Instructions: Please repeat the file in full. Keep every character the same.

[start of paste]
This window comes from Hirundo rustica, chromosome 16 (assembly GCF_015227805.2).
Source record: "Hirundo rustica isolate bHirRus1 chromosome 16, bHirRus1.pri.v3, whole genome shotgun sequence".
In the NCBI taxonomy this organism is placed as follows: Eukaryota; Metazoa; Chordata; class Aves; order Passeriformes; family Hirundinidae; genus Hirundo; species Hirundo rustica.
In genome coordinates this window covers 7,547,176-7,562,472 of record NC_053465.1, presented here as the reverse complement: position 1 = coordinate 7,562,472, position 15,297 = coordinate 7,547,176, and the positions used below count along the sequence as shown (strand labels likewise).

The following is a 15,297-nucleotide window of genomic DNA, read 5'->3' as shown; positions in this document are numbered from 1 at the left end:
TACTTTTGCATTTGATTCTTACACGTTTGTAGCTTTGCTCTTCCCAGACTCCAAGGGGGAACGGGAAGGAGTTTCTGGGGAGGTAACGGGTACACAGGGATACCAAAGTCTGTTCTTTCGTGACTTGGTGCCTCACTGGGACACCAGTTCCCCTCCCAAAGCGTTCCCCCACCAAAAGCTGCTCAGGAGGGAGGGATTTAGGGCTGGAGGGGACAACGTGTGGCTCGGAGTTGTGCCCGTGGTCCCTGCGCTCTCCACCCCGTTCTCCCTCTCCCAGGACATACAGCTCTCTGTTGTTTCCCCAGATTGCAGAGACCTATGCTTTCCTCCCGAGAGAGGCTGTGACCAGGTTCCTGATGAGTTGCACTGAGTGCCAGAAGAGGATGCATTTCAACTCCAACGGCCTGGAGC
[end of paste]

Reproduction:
This window comes from Hirundo rustica, chromosome 16 (assembly GCF_015227805.2).
Source record: "Hirundo rustica isolate bHirRus1 chromosome 16, bHirRus1.pri.v3, whole genome shotgun sequence".
In the NCBI taxonomy this organism is placed as follows: Eukaryota; Metazoa; Chordata; class Aves; order Passeriformes; family Hirundinidae; genus Hirundo; species Hirundo rustica.
In genome coordinates this window covers 7,547,176-7,562,472 of record NC_053465.1, presented here as the reverse complement: position 1 = coordinate 7,562,472, position 15,297 = coordinate 7,547,176, and the positions used below count along the sequence as shown (strand labels likewise).

The following is a 15,297-nucleotide window of genomic DNA, read 5'->3' as shown; positions in this document are numbered from 1 at the left end:
TACTTTTGCATTTGATTCTTACACGTTTGTAGCTTTGCTCTTCCCAGACTCCAAGGGGGAACGGGAAGGAGTTTCTGGGGAGGTAACGGGTACACAGGGATACCAAAGTCTGTTCTTTCGTGACTTGGTGCCTCACTGGGACACCAGTTCCCCTCCCAAAGCGTTCCCCCACCAAAAGCTGCTCAGGAGGGAGGGATTTAGGGCTGGAGGGGACAACGTGTGGCTCGGAGTTGTGCCCGTGGTCCCTGCGCTCTCCACCCCGTTCTCCCTCTCCCAGGACATACAGCTCTCTGTTGTTTCCCCAGATTGCAGAGACCTATGCTTTCCTCCCGAGAGAGGCTGTGACCAGGTTCCTGATGAGTTGCACTGAGTGCCAGAAGAGGATGCATTTCAACTCCAACGGCCTGGAGC